But there's the rub: the writing logic is incredibly "upside down". The author chokes you with details first, then, much later, gives the context into which the details should fit. Sometimes he even neglects to give any context at all, and you're left with a load of low-level details for which you have no use.
The REST chapter is a case in point, instead of explaining REST or elaborating the position of REST vis-a-vis the broader spectrum of Web Services, which he said in the preface that he'd do, the chapter starts with an out-of-place primer on XML and XSLT and then moves to implementation examples of doing REST with and without Java Web Services. The end.
Also, the book... Read more
7 of 7 people found the following review helpful
Got us started quickly,
Amazon Verified Purchase(What's this?)
This review is from: SOA Using Java Web Services (Paperback)A colleague and I were already experienced Java developers. This book greatly helped getting us jump started into web services. I bought a couple similar books at the same time, but this is the one I used most.
That said, acronyms were over-used. By page 70, my head was swimming trying to remember the difference between an SEI and an EIS. If you are going to abbreviate that many things, create a table to decode them or at least include them in the glossary.
› See all 23 customer reviews...
Table of Contents
About the Author xxix
Chapter 1: Service-Oriented Architecture with Java Web Services 1
1.1 Am I Stupid, or Is Java Web Services Really Hard? 2
1.2 Web Services Platform Architecture 8
1.3 Java Web Services Standards: Chapters 2 through 8 18
1.4 The SOAShopper Case Study: Chapters 9 and 10 21
1.5 SOA-J and WSDL-Centric Development: Chapter 11 22
Chapter 2: An Overview of Java Web Services 25
2.1 The Role of JWS in SOA Application Development 26
2.2 A Quick Overview of the Ease-of-Use Features 36
2.3 JAX-WS 2.0 43
2.4 JAXB 2.0 54
2.5 WS-Metadata 2.0 73
2.6 WSEE 1.2 80
2.7 Impact of Other Java EE 5 Annotation Capabilities 82
2.8 Conclusions 84
Chapter 3: Basic SOA Using REST 85
3.1 Why REST? 85
3.2 XML Documents and Schema for EIS Records 88
3.3 REST Clients with and without JWS 97
3.4 SOA-Style Integration Using XSLT and JAXP for Data Transformation 114
3.5 RESTful Services with and without JWS 125
3.6 Conclusions 136
Chapter 4: The Role of WSDL, SOAP, and Java/XML Mapping in SOA 137
4.1 The Role of WSDL in SOA 138
4.2 The Role of SOAP in SOA 145
4.3 Dispatching: How JAX-WS 2.0 Maps WSDL/SOAP to Java Invocation 151
4.4 Working around Some JAX-WS 2.0 Dispatching Limitations 166
4.5 SOA Often Requires “Start from WSDL and Java” 175
4.6 Working around JAXB 2.0 Java/XML Mapping Limitations 182
4.7 Conclusions 194
Chapter 5: The JAXB 2.0 Data Binding 195
5.1 Binding versus Mapping 195
5.2 An Overview of the Standard JAXB 2.0 Java/XML Binding 199
5.3 Implementing Type Mappings with JAXB 2.0 209
5.4 A Recursive Framework for Type Mappings 217
5.5 Implementing Type Mappings with JAXB 2.0 Annotations 224
5.6 Implementing Type Mappings with the JAXB 2.0 Binding Language 235
5.7 Implementing Type Mappings with the JAXB 2.0 XmlAdapter Class 245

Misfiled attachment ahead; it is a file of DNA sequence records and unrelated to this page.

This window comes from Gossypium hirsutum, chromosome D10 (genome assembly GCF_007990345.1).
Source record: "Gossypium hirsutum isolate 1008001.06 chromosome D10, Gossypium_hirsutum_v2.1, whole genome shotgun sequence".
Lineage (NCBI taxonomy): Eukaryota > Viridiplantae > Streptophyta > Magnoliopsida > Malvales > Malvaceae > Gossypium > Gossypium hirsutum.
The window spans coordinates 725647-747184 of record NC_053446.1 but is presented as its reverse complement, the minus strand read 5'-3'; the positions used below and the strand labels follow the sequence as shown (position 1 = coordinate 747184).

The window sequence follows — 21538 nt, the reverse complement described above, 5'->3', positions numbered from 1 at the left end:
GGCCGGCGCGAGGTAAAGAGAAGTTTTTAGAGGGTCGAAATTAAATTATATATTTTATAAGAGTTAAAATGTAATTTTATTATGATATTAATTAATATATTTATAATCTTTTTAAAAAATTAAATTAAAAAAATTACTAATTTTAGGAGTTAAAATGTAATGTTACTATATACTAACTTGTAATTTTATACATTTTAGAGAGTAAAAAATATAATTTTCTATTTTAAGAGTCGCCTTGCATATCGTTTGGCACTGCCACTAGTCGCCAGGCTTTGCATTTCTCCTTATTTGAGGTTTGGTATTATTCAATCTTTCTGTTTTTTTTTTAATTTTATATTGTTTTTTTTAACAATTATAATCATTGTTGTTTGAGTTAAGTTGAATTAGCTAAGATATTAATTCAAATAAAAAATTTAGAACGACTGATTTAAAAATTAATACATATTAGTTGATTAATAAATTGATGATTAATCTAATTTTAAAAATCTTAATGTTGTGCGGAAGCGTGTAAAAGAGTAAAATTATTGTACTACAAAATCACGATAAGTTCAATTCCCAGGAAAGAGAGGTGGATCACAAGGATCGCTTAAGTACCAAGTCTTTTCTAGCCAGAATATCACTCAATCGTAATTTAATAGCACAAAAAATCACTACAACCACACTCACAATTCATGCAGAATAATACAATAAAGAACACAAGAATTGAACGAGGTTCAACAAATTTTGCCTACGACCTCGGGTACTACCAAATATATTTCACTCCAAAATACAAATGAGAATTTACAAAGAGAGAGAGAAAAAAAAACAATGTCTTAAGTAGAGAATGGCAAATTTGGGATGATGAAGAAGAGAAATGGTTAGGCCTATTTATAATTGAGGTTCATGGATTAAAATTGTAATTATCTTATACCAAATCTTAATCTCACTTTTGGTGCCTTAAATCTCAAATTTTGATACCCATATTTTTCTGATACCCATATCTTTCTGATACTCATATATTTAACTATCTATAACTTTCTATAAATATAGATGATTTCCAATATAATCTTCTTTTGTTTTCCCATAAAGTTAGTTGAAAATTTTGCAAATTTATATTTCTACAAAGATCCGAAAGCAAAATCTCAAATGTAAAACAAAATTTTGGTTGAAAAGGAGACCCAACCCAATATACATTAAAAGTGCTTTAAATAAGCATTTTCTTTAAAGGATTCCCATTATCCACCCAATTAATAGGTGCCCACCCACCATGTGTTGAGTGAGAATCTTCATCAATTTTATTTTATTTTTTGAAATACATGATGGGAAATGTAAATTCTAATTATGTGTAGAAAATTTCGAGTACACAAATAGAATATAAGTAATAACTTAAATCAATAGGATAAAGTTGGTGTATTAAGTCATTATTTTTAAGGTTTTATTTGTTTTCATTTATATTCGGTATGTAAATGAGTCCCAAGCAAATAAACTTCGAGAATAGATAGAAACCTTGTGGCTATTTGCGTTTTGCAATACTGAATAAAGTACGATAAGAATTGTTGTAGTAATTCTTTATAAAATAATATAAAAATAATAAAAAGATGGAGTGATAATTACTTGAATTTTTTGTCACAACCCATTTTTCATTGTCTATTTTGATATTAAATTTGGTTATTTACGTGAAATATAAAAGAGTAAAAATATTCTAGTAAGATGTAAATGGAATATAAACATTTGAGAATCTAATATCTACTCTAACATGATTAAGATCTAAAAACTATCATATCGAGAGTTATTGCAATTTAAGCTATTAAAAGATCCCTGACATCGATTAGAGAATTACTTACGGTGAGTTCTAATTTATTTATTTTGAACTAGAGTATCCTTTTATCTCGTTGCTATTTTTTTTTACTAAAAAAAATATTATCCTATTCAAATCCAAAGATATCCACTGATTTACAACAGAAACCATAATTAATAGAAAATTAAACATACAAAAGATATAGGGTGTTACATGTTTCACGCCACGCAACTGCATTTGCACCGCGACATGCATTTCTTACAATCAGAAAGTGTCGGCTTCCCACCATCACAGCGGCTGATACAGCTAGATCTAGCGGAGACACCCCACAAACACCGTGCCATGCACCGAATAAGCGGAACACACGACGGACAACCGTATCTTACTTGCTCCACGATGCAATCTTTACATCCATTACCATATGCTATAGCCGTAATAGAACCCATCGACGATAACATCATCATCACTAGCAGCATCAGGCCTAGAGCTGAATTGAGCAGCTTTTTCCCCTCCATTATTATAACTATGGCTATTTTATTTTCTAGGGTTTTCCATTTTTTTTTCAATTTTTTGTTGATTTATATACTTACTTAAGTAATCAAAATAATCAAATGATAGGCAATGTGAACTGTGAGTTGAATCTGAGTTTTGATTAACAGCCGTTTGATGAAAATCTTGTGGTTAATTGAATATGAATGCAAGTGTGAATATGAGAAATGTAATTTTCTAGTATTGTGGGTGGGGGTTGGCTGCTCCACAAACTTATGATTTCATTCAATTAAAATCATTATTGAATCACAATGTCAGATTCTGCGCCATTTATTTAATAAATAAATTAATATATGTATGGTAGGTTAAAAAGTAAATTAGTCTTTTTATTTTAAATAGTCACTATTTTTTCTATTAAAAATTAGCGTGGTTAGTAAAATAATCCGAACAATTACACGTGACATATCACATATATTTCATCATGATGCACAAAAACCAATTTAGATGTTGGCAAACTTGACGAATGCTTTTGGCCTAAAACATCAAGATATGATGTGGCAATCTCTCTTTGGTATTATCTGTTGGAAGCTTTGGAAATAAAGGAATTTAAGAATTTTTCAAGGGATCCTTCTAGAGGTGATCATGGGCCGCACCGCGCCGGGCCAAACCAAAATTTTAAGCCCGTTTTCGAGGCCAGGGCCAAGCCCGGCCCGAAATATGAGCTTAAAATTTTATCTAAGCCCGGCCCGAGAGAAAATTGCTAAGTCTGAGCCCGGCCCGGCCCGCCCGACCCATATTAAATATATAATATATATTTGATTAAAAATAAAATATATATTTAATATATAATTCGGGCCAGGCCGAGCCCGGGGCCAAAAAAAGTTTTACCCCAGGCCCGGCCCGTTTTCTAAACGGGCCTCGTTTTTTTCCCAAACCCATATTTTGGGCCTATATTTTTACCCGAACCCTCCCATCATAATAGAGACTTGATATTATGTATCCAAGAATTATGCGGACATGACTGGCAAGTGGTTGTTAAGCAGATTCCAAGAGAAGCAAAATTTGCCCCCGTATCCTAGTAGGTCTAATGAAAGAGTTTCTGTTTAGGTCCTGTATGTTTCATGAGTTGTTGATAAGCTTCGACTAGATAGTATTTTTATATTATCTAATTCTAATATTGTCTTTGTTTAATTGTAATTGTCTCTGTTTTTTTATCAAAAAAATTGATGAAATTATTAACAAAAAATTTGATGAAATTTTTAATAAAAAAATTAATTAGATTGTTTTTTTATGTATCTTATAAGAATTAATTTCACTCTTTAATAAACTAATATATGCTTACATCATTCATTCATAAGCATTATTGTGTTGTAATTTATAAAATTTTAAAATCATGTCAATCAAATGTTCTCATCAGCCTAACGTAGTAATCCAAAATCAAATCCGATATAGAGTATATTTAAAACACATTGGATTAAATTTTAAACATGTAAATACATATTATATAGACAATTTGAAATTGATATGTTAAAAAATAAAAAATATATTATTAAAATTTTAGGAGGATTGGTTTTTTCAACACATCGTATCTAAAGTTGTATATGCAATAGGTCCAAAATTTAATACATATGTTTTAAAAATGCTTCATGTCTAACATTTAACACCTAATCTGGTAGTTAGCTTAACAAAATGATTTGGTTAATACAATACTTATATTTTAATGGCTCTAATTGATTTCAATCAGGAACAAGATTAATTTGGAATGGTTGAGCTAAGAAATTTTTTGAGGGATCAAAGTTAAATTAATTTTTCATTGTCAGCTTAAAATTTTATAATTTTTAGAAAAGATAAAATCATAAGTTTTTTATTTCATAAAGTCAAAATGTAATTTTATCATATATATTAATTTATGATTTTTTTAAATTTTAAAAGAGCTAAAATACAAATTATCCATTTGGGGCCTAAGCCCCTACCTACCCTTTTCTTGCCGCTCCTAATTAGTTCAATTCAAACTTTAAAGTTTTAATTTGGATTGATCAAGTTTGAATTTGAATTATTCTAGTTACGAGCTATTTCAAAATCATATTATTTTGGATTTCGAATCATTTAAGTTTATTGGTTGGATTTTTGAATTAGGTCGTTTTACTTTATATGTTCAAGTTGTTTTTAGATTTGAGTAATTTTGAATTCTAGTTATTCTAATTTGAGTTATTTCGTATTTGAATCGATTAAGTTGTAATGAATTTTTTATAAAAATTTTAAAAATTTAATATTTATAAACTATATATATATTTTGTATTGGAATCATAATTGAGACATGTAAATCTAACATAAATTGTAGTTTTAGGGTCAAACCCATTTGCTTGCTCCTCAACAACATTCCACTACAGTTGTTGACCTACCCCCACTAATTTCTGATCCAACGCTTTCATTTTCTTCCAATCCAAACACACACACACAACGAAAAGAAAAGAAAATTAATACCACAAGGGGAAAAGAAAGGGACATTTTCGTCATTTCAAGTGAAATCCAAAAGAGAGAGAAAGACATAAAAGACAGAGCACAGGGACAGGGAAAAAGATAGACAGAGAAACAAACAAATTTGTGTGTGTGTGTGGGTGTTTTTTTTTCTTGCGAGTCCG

5.8 JAXB 2.0 for Data Transformation (Instead of XSLT) 256
5.9 Conclusions 262
Chapter 6: JAX-WS—Client-Side Development 265
6.1 JAX-WS Proxies 265
6.2 XML Messaging 285
6.3 Invocation with Custom Java/XML Mappings: An Example Using Castor Instead of JAXB 292
6.4 Asynchronous Invocation 297
6.5 SOAP Message Handlers 304
6.6 Conclusions 310
Chapter 7: JAX-WS 2.0—Server-Side Development 311
7.1 JAX-WS Server-Side Architecture 311
7.2 Start from WSDL Using a Service Endpoint Interface (SEI) 316
7.3 Providers and XML Processing without JAXB 320
7.4 Deploying Web Services Using Custom Java/XML Mappings 325
7.5 Validation and Fault Processing 329
7.6 Server-Side Handlers 343
7.7 Java SE Deployment with javax.xml.ws.Endpoint 347
7.8 Conclusions 355
Chapter 8: Packaging and Deployment of SOA Components (JSR-181 and JSR-109) 357
8.1 Web Services Packaging and Deployment Overview 359
8.2 Deployment without Deployment Descriptors 376
8.3 Using Deployment Descriptors 384
8.4 Automatic Deployment with GlassFish 402
8.5 Web Services Security 405
8.6 OASIS XML Catalogs 1.1 407
8.7 Wrapping Up 409
Chapter 9: SOAShopper: Integrating eBay, Amazon, and Yahoo! Shopping 411
9.1 Overview of SOAShopper 411
9.2 SOAShopper SOAP Services 417
9.3 An SOAShopper RESTful Service and the Standard XML Schema 423
9.4 Service Implementation 431
9.5 eBay and Amazon Services (SOAP) 434
9.6 Yahoo! Services (REST) 444
9.7 SOAShopper API and the Integration Layer 450
9.8 Conclusions about Implementing Real-World SOA Applications with Java EE 460
Chapter 10: Ajax and Java Web Services 463
10.1 Quick Overview of Ajax 464
10.2 Ajax Together with Java EE Web Services 468
10.3 Sample Code: An Ajax Front-End for SOAShopper 470
10.4 Conclusions about Ajax and Java EE 479
Chapter 11: WSDL-Centric Java Web Services with SOA-J 481
11.1 SOA-J Architecture 483
11.2 WSDL-Centric Development with SOA-J 486
11.3 Invocation Subsystem 493
11.4 Serialization Subsystem 503
11.5 Deployment Subsystem 514
11.6 Conclusions 519
Appendix A: Java, XML, and Web Services Standards Used in This Book 523
Appendix B: Software Configuration Guide 525
B.1 Install Java EE 5 SDK 526
B.2 Install Apache Ant 1.7.x 527
B.3 Install Apache Maven 2.0.x 527
B.4 Install the Book Example Code 528
B.5 Configure Maven 528
B.6 Configure Ant 530
B.7 Starting and Stopping the GlassFish Server 532
B.8 Test the Installation by Running an Example 532
B.9 Build and Deploy the SOAShopper Case Study (Chapters 9 and 10) 534
B.10 Build and Deploy the SOA-J Application Framework (Chapter 11) 535
B.11 Install Java SE 6 (Optional) 535
Appendix C: Namespace Prefixes 537